We live in an agricultural area, and a significant portion of my daily commute takes me through rural areas.
Today on the way home, I passed a field where they were harvesting cantaloupes. Cantaloupes are hand harvested. The field workers walk through the fields, one to each row, and pick the cantaloupes. They toss them up onto a contraption (a machine that's towed behind a tractor) that follows along behind them, where they roll down a conveyor to a group of workers who package them in boxes.
This particular field had eight or ten of these machines in it when I drove past, and I noticed that every machine had at least one flag flying over it-some as many as three. All in all, I counted a total of thirteen flags. One was an American flag. The others were the flags of Mexico, India, and some other country that I didn't recognize.
Now don't get me wrong-I'm not one of those who are adamantly opposed to seeing flags other than the old red-white-and-blue anywhere in this great nation. We're a free nation! We should be free to fly whatever flag we choose!
But I did realize something today. You see, these folks-these field workers-were probably all immigrants (legal or illegal, it's irrelevant; point is, they're immigrants). They've immigrated from Mexico, India and whatever country the other flag (that I didn't recognize) represented. But they're not immigrants in the same sense as my great-great grandparents were.
My ancestors (as I understand it) came over in the late 1800's from Germany. They endured a long-arduous boat trip-a trip on which, I imagine, a number of their fellow immigrants died. They were deposited (as were so many other immigrants during that period) on the shores of Ellis Island, and spent a day and night there in the vast halls going through the arduous process of "immigrating." Physical examinations, medical tests, verbal questioning-all designed to ensure the immigrant could effectively become a part of American society.
I stood there, at Ellis Island, a number of years ago, and found my ancestors on the wall that they have there, with the name of every immigrant to pass through engraved on it. And as I stood there, I happened to look up, and I saw Lady Liberty standing there in the background-tall, stoic, representing everything America is about, and I recall pride swelling in my chest-pride that I'm a part of this great nation. And I remember imagining my ancestors steaming into New York Harbor that day, so many years ago. I wonder if, on that day so many years ago, when they caught their first glimpse of that majestic statue as the fog began to clear, they didn't feel much the same way. I can't help but think that, as they passed through those halls at Ellis Island, and braved the rigorous examinations, they must have caught a glimpse of her through those windows, and felt that sudden swell of emotion-we call it patriotism-for all that she meant to them.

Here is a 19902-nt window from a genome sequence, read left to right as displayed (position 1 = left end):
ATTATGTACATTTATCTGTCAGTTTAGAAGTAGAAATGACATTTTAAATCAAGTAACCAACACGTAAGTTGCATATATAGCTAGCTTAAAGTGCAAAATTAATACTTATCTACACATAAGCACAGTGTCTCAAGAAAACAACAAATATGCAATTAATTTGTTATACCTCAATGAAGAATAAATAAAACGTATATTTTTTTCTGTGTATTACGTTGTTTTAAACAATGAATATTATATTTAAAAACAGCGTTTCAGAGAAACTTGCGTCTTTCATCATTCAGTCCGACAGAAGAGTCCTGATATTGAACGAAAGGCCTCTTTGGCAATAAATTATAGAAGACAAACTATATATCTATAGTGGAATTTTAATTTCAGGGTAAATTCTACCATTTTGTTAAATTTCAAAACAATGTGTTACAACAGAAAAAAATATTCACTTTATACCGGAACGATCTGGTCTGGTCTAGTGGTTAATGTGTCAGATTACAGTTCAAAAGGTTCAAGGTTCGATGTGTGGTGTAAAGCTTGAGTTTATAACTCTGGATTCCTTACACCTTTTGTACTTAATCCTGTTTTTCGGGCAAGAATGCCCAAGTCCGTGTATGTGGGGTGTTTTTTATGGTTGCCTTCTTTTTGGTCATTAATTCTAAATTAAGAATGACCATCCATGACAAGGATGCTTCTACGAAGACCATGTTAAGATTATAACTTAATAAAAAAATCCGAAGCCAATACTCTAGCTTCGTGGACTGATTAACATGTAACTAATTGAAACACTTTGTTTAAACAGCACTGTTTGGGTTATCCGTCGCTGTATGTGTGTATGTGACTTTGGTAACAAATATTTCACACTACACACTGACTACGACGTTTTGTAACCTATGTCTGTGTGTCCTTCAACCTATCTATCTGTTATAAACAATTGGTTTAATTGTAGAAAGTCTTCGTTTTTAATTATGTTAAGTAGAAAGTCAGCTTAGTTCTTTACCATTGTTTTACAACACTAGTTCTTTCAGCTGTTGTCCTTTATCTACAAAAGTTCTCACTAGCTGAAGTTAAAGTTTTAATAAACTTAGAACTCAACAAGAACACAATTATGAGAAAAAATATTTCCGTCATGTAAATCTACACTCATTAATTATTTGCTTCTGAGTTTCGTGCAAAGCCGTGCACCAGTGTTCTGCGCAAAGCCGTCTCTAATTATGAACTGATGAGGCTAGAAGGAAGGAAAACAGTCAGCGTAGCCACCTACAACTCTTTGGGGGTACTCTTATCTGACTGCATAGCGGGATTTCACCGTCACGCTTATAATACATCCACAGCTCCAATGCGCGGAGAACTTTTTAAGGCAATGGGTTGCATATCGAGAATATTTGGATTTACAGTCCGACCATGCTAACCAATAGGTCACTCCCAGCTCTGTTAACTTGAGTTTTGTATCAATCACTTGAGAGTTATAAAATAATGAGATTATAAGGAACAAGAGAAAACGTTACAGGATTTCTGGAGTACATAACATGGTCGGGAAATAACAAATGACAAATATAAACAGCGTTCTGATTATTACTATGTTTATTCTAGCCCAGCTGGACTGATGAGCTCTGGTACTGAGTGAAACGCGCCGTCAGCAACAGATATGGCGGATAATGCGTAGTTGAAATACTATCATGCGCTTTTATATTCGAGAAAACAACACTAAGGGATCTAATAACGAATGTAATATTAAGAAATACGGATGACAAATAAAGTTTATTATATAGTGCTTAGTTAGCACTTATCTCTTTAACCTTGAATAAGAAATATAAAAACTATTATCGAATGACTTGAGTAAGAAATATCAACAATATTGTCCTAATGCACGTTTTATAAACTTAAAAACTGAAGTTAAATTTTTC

And then I contrast them-my ancestors-with the folks I saw in the cantaloupe field today, and I realized the difference. To my ancestors, America meant freedom, liberty, a chance for a new life. To them, America was the Land of Opportunity. To those folks in the field today, America is just an opportunity. For some, an opportunity to have a job so that they can send money back home to support the rest of their family. For some, an opportunity to work, and become wealthy (at least by their standards). For some, simply an opportunity to escape living in squalid conditions. And you know what? I don't begrudge any of them that. These are all excellent reasons for being here-great, and admirable, every one of them. But I work with these people, I've met them, talked to them. Most of them don't understand America, and thus don't love it. They didn't have that moment in New York Harbor-that dawning moment when America, and what it means, came into clear view through the dissipating fog. And so, to them, America is just an opportunity-and I have to hand it to them; they're taking the opportunity-and I don't begrudge them that. I only wish for those days when every person that stepped on these hallowed shores for the very first time experienced that moment of breathlessness, because this is a new way of life-something to hold tight to, to cherish.
So, no: I'm not in favor of legislation that makes it illegal to fly the flag of another country. I'm in favor of us pulling together, evaluating our great nation, righting the things that need righting, and making it, once again, a Land of Opportunity. I long for the day when I walk up to an immigrant worker in the field, and he's flying an American flag-not because he's prohibited from flying a Mexican one, but because he loves America, and all it represents!